A Short Story on my Journey to becoming an OFW in Malaysia

It was sometime in May when I received a call from an international number. It was a job opportunity to work in Malaysia. I was surprised that the person at the other end of the line was a Filipino. And so she gave me what kind of opportunity awaits for me and a bit info about cost of living and taxation. She then referred me to My Pinoy Lah (one of my most visited web sites now). And since then I started reading there. I asked and started a thread about how much should be my asking salary. And so began my interest in working abroad. I saw the benefits (and the cons) as well.

Single Entry Visa

I had a two application to work for Malaysia. One is direct-hire and the other one is through an agency. I was actually referred by one of the moderators of the forum. The first one to offer is the agency, and so I grabbed it. I think I was very lucky to have a Filipino recruiter as well - very helpful and very professional. I was hired last week of May and had resigned from my previous job to render 30-days notice.


So, for those who wants to try to work in Malaysia, here are the steps of the process that I've gone through:

1) The timeI got hired, I was asked to submit several documents via e-mail. It includes scanned copy of all pages of my passport, employment contract of previous company, educational documents (diploma, TOR), and my signed contract to work in Malaysia. These documents will be used for the stage 1 processing of my employment visa.

2) My agency has partnered with IKON, which is a recruitment agency as well, to help me process my documents that I need while still here in Philippines. I went to IKON and brought my passport and have signed forms including PhilHealth and PAG-IBIG. I think that is for the update of status to OFW. They have also arranged my medical exam in San Marcelino clinic located at Manila.

3) The medical exam costs 3,500 pesos. I was able to complete my exam after 2 days since I was not informed that one test needs fasting. Also, I was also advised for dental cleaning, pasta and tooth extraction. It costs me additional 1,700 pesos.

4) Several days after, I received the Calling Visa via e-mail. I went to IKON and they helped me prepare all necessary documents for visa stamping at the Malaysian Embassy at Makati. Here you just need to sign up a form, pay 550 pesos and wait for 3 working days before release. Note that you should wear proper dress code and come early as they do not accept applications after 11 AM.

5) The following day I attended PDOS (Pre-Departure Orientation and Seminar) which is a required step for all OFWs. Here you will be taught the step-by-step procedure at the airport, what/what not to bring, thoughts of being an OFW, managing finances, and a brief background about your destination country.

PDOS Certificate

6) Soon after the release of my visa from Malaysian Embassy, I received my ticket. My flight is 6:30 AM at NAIA 4 (the old Domestic Airport). Note that this visa is a single-entry visa only. The multiple-entry visa will be processed once you are in Malaysia.


7) One day prior to my flight day, we are given orientation by IKON - step by step procedure on what to do in the airport and what to do upon arrival. It is advised that you should be in the airport at least 3 hours before your scheduled flight.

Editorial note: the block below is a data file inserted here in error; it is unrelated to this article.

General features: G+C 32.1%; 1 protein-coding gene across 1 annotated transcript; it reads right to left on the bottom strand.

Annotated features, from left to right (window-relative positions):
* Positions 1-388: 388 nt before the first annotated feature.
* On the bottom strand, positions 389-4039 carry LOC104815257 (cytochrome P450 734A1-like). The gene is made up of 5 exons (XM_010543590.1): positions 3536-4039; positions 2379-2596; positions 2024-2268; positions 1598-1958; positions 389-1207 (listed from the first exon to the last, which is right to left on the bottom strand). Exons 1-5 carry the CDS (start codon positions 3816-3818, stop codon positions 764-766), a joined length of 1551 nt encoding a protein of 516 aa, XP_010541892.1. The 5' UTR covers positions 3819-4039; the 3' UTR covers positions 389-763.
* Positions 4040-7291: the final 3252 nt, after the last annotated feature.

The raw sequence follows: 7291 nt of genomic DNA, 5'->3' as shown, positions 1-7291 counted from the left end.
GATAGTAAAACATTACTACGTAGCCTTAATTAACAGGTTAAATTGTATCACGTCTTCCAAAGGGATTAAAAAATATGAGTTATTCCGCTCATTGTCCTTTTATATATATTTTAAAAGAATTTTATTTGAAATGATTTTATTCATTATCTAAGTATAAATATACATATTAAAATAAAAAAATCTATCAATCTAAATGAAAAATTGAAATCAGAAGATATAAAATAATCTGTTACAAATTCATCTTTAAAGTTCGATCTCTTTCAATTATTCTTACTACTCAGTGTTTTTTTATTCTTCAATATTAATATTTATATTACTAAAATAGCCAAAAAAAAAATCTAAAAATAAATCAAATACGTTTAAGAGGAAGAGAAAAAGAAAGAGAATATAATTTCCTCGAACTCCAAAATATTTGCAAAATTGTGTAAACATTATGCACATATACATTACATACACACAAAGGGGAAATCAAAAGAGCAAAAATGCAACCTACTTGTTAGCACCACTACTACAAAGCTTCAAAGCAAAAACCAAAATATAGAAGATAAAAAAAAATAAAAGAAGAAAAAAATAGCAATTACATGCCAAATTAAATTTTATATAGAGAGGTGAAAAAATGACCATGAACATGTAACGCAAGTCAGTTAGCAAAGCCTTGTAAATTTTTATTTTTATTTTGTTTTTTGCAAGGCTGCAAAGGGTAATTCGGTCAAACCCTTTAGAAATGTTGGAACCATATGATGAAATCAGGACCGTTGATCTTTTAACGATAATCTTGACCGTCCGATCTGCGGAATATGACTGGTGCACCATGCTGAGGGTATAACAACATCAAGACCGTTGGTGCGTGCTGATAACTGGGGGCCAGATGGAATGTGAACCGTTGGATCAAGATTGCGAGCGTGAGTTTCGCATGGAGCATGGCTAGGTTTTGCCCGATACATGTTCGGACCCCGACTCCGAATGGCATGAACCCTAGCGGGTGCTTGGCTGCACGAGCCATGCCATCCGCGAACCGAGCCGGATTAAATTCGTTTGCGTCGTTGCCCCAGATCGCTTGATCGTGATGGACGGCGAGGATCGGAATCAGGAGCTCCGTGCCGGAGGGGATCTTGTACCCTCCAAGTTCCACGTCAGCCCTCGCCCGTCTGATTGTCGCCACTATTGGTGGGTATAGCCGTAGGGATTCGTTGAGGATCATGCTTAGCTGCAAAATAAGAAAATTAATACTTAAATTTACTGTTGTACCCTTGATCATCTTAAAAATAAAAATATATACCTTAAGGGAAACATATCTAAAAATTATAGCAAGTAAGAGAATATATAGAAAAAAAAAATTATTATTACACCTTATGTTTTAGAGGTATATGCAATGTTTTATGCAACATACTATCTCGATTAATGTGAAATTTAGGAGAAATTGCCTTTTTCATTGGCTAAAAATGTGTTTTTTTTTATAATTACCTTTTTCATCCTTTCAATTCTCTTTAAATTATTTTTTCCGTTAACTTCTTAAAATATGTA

My own checklist of documents before going to the airport Passport stamped with visa Plane ticket Overseas Employment Certificate (OEC) PDOS Certificate POEA certified employment contract Calling visa (to be shown on arrival) Instructions from employer

8) The flight day. Honestly I can't sleep before the flight. It was a mixture of excitement, sadness and nervousness. I was only given up to 20 kilograms of baggage so I have to leave some things behind. I was not also informed that there is no POEA counter in NAIA Terminal 4 (old Domestic Airport), so we have to go to NAIA Terminal 1 first to have my OEC stamped then back again to NAIA 4.

9) In the airport, the steps you have to go through is similar to local flights except for the immigration counter. First you need to have your baggage checked-in. The limit depends on the ticket you bought. For Zest Air, you need to pay 700 pesos per kilogram of excess baggage. So, I just decided to leave some things.[divider]

10) Next is the immigration counter. You need just need to fill-out a form and answer their questions. After the immigration, you have to get your boarding pass stamped with travel tax exemption. You just need to show your OEC (which is already stamped by POEA right?). Make sure you still have at least one copy of OEC.

11) Next is the boarding area where there will still one inspection of your hand carry baggage. Just open your bags and show whatever you have in there.

12) Finally, wait for your boarding. Have a final glimpse to your motherland and wish yourself a good luck and a safe trip. This will also be a good time to activate your roaming SIM if you plan to have a roaming number outside Philippines. I used Sun Cellular prepaid SIM here. One text to any numbers in the Philippines will cost 5 pesos only but I need to maintain at least 100 pesos load or it will be deactivated within 48 hours.

Final glimpse of Manila before flight

13) Travel time from Philippines to Malaysia is around 4 hours. So, you can bring a reading material or just sleep. As for me, I slept.


I hope this short guide could help our fellow Filipinos who wants to have a job abroad specifically in Malaysia. The process to other countries could have similarities as well especially those steps related to POEA. My next post would be about the things you need to know upon arrival in Malaysia.

Selamat Datang ke Malaysia!

Mark Hugh Neri

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